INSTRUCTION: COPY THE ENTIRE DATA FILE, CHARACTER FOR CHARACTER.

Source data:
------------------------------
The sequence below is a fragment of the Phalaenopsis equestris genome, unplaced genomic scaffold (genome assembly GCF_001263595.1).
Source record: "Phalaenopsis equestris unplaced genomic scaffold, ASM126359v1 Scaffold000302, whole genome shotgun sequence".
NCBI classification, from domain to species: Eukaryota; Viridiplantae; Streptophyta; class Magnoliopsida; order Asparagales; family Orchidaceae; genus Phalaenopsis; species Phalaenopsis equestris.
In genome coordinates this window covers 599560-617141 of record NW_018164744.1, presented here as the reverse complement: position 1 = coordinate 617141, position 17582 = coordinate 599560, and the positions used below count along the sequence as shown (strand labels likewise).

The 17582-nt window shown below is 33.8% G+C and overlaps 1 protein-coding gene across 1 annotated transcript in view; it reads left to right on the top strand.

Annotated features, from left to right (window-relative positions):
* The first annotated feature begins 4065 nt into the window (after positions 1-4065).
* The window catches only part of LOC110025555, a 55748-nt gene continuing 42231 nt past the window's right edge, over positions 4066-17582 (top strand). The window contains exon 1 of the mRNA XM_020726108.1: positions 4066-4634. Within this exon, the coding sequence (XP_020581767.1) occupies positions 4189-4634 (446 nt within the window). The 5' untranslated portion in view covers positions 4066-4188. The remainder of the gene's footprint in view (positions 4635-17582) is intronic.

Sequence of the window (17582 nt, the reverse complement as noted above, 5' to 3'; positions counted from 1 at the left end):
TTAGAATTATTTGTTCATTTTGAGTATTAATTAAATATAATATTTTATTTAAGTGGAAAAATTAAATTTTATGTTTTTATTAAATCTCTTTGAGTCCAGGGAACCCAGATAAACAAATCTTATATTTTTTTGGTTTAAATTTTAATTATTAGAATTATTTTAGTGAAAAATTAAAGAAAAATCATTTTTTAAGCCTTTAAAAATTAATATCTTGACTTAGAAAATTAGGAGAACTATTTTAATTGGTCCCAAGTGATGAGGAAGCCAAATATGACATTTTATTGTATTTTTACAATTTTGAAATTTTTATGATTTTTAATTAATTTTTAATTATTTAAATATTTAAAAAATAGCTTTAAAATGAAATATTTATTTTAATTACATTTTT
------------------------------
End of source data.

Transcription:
The sequence below is a fragment of the Phalaenopsis equestris genome, unplaced genomic scaffold (genome assembly GCF_001263595.1).
Source record: "Phalaenopsis equestris unplaced genomic scaffold, ASM126359v1 Scaffold000302, whole genome shotgun sequence".
NCBI classification, from domain to species: Eukaryota; Viridiplantae; Streptophyta; class Magnoliopsida; order Asparagales; family Orchidaceae; genus Phalaenopsis; species Phalaenopsis equestris.
In genome coordinates this window covers 599560-617141 of record NW_018164744.1, presented here as the reverse complement: position 1 = coordinate 617141, position 17582 = coordinate 599560, and the positions used below count along the sequence as shown (strand labels likewise).

The 17582-nt window shown below is 33.8% G+C and overlaps 1 protein-coding gene across 1 annotated transcript in view; it reads left to right on the top strand.

Annotated features, from left to right (window-relative positions):
* The first annotated feature begins 4065 nt into the window (after positions 1-4065).
* The window catches only part of LOC110025555, a 55748-nt gene continuing 42231 nt past the window's right edge, over positions 4066-17582 (top strand). The window contains exon 1 of the mRNA XM_020726108.1: positions 4066-4634. Within this exon, the coding sequence (XP_020581767.1) occupies positions 4189-4634 (446 nt within the window). The 5' untranslated portion in view covers positions 4066-4188. The remainder of the gene's footprint in view (positions 4635-17582) is intronic.

Sequence of the window (17582 nt, the reverse complement as noted above, 5' to 3'; positions counted from 1 at the left end):
TTAGAATTATTTGTTCATTTTGAGTATTAATTAAATATAATATTTTATTTAAGTGGAAAAATTAAATTTTATGTTTTTATTAAATCTCTTTGAGTCCAGGGAACCCAGATAAACAAATCTTATATTTTTTTGGTTTAAATTTTAATTATTAGAATTATTTTAGTGAAAAATTAAAGAAAAATCATTTTTTAAGCCTTTAAAAATTAATATCTTGACTTAGAAAATTAGGAGAACTATTTTAATTGGTCCCAAGTGATGAGGAAGCCAAATATGACATTTTATTGTATTTTTACAATTTTGAAATTTTTATGATTTTTAATTAATTTTTAATTATTTAAATATTTAAAAAATAGCTTTAAAATGAAATATTTATTTTAATTACATTTTT